What I would argue, though, is over the mid to longer term, this is going to take us to a place where we have a more balanced economy. If you look just in the U.S. at this idea that cheaper televisions in Walmart, cheaper products are somehow going to make up for the fact that there were flat or stagnant wages, it hasn't worked out.
All the things that make us middle class, housing, health care, education have been rising triple the rate of core inflation even before we had the latest bout.
ZAKARIA: But then if you add to it now the fact that your clothes and your goods are also going to get more expensive, what I'm wondering is, look, for people who are well-off, you go into a Walmart and goods are 25 percent more expensive, they don't even notice. But for somebody making $25,000 a year, you know, there's a reason that inflation has often caused political instability. Unemployment only affects the people who are unemployed and their families, five, seven, eight percent. Inflation hits everyone, and it hits the poor the hardest.
Will they be willing to pay for all these things you are describing? Because that's politically the question.
FOROOHAR: I think, Fareed, that if it is made clear, and I believe the Biden administration is doing a pretty good job making it clear that we're switching to a work not wealth mantra. We have got to create an economy that's based on more than just asset bubbles. And so, I think, that yes, if there is a clear message that we're in a bumpy period, the world is not flat, right, we've got some bumps, we're going to get through this together, we're going to bolster labor when we do sign new trade deals. We're going to think differently and more inclusively about economy. Then, yes, I think we can make it there.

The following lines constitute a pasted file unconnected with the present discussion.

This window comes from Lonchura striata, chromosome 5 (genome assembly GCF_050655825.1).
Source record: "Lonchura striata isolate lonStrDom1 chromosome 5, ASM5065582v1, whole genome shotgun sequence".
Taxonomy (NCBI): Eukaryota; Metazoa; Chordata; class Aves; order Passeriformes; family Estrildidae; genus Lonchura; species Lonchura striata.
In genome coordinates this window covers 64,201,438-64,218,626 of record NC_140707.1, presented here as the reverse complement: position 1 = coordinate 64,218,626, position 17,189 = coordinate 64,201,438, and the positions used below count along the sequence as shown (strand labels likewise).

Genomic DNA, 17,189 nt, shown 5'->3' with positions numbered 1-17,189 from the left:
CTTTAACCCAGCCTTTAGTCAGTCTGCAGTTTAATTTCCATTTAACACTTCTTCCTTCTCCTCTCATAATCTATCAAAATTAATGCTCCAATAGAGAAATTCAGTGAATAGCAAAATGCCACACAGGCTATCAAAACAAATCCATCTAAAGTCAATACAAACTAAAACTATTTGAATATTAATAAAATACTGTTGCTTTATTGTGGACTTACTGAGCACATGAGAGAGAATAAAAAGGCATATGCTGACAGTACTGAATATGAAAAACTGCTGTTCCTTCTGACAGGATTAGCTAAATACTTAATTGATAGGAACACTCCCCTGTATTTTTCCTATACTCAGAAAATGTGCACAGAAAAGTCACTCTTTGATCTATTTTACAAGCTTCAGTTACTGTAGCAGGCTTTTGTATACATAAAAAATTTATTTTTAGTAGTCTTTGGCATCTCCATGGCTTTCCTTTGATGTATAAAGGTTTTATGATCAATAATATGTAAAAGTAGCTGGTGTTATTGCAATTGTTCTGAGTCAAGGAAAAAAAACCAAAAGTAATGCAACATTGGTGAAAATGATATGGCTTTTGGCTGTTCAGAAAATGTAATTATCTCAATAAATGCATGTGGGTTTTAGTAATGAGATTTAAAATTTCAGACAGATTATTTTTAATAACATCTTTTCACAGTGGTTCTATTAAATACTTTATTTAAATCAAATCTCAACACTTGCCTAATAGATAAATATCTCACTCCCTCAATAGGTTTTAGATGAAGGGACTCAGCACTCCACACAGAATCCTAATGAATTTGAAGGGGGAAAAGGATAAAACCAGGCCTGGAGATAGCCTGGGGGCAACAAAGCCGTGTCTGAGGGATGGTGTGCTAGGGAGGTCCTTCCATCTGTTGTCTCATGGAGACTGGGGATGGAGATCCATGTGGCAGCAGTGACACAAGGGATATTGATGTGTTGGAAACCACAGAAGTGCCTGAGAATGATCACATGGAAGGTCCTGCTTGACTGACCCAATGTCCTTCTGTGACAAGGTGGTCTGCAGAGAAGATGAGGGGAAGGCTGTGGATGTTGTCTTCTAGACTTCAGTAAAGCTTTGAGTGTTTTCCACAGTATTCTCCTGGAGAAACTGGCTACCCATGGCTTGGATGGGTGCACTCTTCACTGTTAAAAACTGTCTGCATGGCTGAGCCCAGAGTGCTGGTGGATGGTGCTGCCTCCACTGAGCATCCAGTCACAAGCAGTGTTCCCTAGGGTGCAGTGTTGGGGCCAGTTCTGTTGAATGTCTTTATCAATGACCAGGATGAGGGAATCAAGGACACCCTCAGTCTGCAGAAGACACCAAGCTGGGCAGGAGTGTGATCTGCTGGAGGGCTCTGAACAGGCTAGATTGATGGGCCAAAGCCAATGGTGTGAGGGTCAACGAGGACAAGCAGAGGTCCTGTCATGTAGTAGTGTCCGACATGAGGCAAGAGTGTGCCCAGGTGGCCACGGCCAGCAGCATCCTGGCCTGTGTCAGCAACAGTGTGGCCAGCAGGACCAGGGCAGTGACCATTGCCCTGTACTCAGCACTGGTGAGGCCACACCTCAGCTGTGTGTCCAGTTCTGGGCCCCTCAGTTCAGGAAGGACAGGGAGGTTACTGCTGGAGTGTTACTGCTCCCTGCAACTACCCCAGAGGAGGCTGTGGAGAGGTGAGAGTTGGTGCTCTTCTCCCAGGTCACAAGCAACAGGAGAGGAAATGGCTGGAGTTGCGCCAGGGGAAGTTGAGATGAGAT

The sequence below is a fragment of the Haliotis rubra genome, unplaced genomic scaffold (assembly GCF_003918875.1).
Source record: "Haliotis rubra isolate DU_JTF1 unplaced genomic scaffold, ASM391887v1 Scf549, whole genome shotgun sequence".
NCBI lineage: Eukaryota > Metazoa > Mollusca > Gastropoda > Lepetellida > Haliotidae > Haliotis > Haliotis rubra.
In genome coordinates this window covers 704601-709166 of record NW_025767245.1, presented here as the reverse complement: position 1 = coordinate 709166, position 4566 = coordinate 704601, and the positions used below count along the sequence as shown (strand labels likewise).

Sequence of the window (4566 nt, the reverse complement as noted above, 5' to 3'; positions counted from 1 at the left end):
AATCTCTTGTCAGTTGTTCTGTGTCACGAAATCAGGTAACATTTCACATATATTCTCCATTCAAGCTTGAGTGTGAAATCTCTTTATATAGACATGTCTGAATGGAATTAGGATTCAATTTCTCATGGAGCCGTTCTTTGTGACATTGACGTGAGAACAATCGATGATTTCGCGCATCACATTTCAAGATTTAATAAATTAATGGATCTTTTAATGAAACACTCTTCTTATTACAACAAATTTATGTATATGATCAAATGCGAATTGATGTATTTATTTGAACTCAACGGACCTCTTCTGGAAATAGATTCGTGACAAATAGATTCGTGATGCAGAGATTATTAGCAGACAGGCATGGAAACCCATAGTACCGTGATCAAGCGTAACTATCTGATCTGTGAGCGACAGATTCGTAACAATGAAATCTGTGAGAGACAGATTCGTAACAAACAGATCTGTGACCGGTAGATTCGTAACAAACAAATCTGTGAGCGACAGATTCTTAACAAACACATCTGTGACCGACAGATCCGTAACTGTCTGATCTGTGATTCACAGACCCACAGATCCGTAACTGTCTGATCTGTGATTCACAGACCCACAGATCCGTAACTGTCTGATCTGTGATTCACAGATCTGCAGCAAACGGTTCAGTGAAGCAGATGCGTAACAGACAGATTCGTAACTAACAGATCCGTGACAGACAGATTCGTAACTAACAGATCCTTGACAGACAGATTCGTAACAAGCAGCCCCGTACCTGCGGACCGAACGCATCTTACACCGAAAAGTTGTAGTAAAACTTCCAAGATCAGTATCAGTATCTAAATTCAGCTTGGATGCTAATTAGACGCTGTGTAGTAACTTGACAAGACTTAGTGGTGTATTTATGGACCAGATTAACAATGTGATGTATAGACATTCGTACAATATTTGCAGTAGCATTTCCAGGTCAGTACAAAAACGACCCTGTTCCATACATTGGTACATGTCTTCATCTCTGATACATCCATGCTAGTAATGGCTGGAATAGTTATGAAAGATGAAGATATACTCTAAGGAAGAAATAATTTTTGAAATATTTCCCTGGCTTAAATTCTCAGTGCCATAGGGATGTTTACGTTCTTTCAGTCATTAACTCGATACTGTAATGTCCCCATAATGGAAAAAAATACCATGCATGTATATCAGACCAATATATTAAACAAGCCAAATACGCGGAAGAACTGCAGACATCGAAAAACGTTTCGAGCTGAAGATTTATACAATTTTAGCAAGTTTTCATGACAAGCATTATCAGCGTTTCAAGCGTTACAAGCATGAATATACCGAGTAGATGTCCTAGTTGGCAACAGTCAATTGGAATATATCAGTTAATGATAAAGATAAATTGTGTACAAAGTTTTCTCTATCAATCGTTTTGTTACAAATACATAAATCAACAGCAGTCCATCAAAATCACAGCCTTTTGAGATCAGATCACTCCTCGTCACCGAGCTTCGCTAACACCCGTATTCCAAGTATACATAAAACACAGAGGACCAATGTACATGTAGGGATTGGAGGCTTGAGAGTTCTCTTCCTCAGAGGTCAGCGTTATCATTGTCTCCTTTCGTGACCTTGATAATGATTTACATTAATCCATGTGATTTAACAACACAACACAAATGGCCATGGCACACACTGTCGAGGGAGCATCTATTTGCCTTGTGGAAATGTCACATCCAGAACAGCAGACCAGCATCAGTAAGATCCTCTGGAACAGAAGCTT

ZAKARIA: Rana Foroohar, always a pleasure.
FOROOHAR: Thanks for having me.
ZAKARIA: Next on GPS, we will tell you about an election to be held in the coming weeks where one of the candidates has already alleged vote fraud. I'm not talking about the United States, I'm not talking about the Senate race. I'm talking about Brazil's presidential contest. That story when we come back.
ZAKARIA: The western hemisphere's second largest democracy may be on shaky political ground and the reasons may sound familiar to Americans. Earlier this month, Brazilians voted in a presidential election where two candidates from the far sides of the political spectrum were pitted against each other. The right wing incumbent Jair Bolsonaro, who is known for his admiration for Donald Trump, versus the leftist Luiz Inacio Lula da Silva, popularly known as Lula.
For months, Bolsonaro questioned the integrity of Brazil's voting systems which had sound familiar to us. Both candidates have been seen wearing bulletproof vests in public presumably fearful of political violence. Now the election will go to a runoff because neither candidate garnered a majority in the first round while Lula got 48 percent of the vote to Bolsonaro's 43 percent.
So where will all this lead? Moises Naim is the perfect person to answer that question. He is a distinguished fellow at the Carnegie Endowment for International Peace. His latest book is "The Revenge of Power: How Autocrats Are Reinventing Politics for the 21st Century." Welcome, Moises.
MOISES NAIM, DISTINGUISHED FELLOW, CARNEGIE ENDOWMENT FOR INTERNATIONAL PEACE: Hi, Fareed, thank you.
ZAKARIA: When you look at this campaign so far, Moises, what strikes you as most interesting? Because it's been a pretty raucous, chaotic campaign with a lot of rhetoric thrown around. So just give us your sense of what was most striking about it.
NAIM: How conflicted, polarized, divided is the country. How voting and elections just quantify the polarization. Around the world when we have these elections what we end up is not with a unified nation but a deeply divided nation, and we have the numbers to show how divided it is. And what is happening is how deeply Brazil has changed.